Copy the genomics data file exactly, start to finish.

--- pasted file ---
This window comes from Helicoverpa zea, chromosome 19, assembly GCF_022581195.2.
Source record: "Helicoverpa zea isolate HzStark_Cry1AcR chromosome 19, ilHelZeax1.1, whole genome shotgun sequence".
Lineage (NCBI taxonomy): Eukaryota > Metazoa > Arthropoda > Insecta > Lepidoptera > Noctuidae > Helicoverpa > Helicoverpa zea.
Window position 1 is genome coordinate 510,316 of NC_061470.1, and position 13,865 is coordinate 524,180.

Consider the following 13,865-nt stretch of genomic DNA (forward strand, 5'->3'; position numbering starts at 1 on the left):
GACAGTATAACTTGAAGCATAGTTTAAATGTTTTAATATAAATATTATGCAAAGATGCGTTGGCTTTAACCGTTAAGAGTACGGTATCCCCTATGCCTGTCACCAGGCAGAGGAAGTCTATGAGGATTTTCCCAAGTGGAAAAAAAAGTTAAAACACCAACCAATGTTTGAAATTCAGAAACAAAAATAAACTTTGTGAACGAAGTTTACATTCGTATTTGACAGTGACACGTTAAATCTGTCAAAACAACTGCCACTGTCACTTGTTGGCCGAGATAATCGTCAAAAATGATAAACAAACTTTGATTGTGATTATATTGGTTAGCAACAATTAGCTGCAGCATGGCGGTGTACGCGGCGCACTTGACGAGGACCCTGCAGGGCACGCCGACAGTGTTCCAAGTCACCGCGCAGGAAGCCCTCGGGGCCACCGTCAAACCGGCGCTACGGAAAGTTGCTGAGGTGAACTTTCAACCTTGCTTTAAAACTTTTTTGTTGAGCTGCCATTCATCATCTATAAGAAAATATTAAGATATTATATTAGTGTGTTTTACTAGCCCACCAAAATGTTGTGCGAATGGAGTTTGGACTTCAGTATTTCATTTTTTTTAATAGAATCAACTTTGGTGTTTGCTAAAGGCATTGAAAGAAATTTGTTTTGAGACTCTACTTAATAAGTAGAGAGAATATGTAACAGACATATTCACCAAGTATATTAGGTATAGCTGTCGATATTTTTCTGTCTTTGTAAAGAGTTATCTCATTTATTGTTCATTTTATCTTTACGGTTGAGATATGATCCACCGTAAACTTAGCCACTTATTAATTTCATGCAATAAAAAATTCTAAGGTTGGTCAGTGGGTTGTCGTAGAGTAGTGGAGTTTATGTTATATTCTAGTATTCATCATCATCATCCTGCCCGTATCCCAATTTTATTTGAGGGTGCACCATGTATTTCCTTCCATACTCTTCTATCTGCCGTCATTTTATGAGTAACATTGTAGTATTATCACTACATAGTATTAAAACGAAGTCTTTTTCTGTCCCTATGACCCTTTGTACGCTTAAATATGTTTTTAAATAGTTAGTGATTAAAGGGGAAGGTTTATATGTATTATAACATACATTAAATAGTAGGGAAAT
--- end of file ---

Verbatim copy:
This window comes from Helicoverpa zea, chromosome 19, assembly GCF_022581195.2.
Source record: "Helicoverpa zea isolate HzStark_Cry1AcR chromosome 19, ilHelZeax1.1, whole genome shotgun sequence".
Lineage (NCBI taxonomy): Eukaryota > Metazoa > Arthropoda > Insecta > Lepidoptera > Noctuidae > Helicoverpa > Helicoverpa zea.
Window position 1 is genome coordinate 510,316 of NC_061470.1, and position 13,865 is coordinate 524,180.

Consider the following 13,865-nt stretch of genomic DNA (forward strand, 5'->3'; position numbering starts at 1 on the left):
GACAGTATAACTTGAAGCATAGTTTAAATGTTTTAATATAAATATTATGCAAAGATGCGTTGGCTTTAACCGTTAAGAGTACGGTATCCCCTATGCCTGTCACCAGGCAGAGGAAGTCTATGAGGATTTTCCCAAGTGGAAAAAAAAGTTAAAACACCAACCAATGTTTGAAATTCAGAAACAAAAATAAACTTTGTGAACGAAGTTTACATTCGTATTTGACAGTGACACGTTAAATCTGTCAAAACAACTGCCACTGTCACTTGTTGGCCGAGATAATCGTCAAAAATGATAAACAAACTTTGATTGTGATTATATTGGTTAGCAACAATTAGCTGCAGCATGGCGGTGTACGCGGCGCACTTGACGAGGACCCTGCAGGGCACGCCGACAGTGTTCCAAGTCACCGCGCAGGAAGCCCTCGGGGCCACCGTCAAACCGGCGCTACGGAAAGTTGCTGAGGTGAACTTTCAACCTTGCTTTAAAACTTTTTTGTTGAGCTGCCATTCATCATCTATAAGAAAATATTAAGATATTATATTAGTGTGTTTTACTAGCCCACCAAAATGTTGTGCGAATGGAGTTTGGACTTCAGTATTTCATTTTTTTTAATAGAATCAACTTTGGTGTTTGCTAAAGGCATTGAAAGAAATTTGTTTTGAGACTCTACTTAATAAGTAGAGAGAATATGTAACAGACATATTCACCAAGTATATTAGGTATAGCTGTCGATATTTTTCTGTCTTTGTAAAGAGTTATCTCATTTATTGTTCATTTTATCTTTACGGTTGAGATATGATCCACCGTAAACTTAGCCACTTATTAATTTCATGCAATAAAAAATTCTAAGGTTGGTCAGTGGGTTGTCGTAGAGTAGTGGAGTTTATGTTATATTCTAGTATTCATCATCATCATCCTGCCCGTATCCCAATTTTATTTGAGGGTGCACCATGTATTTCCTTCCATACTCTTCTATCTGCCGTCATTTTATGAGTAACATTGTAGTATTATCACTACATAGTATTAAAACGAAGTCTTTTTCTGTCCCTATGACCCTTTGTACGCTTAAATATGTTTTTAAATAGTTAGTGATTAAAGGGGAAGGTTTATATGTATTATAACATACATTAAATAGTAGGGAAAT